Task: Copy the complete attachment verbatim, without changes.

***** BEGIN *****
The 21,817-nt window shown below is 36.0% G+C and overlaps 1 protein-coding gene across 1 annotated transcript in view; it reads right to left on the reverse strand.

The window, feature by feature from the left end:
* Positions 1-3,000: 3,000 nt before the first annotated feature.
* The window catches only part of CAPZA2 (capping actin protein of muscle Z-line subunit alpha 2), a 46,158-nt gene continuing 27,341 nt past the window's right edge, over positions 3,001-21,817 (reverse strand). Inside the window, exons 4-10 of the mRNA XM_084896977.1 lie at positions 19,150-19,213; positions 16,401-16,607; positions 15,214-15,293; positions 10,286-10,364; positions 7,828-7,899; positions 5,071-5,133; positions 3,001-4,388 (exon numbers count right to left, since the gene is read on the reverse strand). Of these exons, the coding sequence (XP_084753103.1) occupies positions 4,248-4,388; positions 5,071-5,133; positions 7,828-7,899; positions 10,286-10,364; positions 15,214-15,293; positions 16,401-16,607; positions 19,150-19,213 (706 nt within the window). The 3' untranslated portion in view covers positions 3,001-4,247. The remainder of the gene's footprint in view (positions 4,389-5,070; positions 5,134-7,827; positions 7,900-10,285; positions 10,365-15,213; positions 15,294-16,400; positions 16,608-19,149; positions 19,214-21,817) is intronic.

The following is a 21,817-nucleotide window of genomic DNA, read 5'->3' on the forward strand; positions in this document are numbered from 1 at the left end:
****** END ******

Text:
The 21,817-nt window shown below is 36.0% G+C and overlaps 1 protein-coding gene across 1 annotated transcript in view; it reads right to left on the reverse strand.

The window, feature by feature from the left end:
* Positions 1-3,000: 3,000 nt before the first annotated feature.
* The window catches only part of CAPZA2 (capping actin protein of muscle Z-line subunit alpha 2), a 46,158-nt gene continuing 27,341 nt past the window's right edge, over positions 3,001-21,817 (reverse strand). Inside the window, exons 4-10 of the mRNA XM_084896977.1 lie at positions 19,150-19,213; positions 16,401-16,607; positions 15,214-15,293; positions 10,286-10,364; positions 7,828-7,899; positions 5,071-5,133; positions 3,001-4,388 (exon numbers count right to left, since the gene is read on the reverse strand). Of these exons, the coding sequence (XP_084753103.1) occupies positions 4,248-4,388; positions 5,071-5,133; positions 7,828-7,899; positions 10,286-10,364; positions 15,214-15,293; positions 16,401-16,607; positions 19,150-19,213 (706 nt within the window). The 3' untranslated portion in view covers positions 3,001-4,247. The remainder of the gene's footprint in view (positions 4,389-5,070; positions 5,134-7,827; positions 7,900-10,285; positions 10,365-15,213; positions 15,294-16,400; positions 16,608-19,149; positions 19,214-21,817) is intronic.

The following is a 21,817-nucleotide window of genomic DNA, read 5'->3' on the forward strand; positions in this document are numbered from 1 at the left end: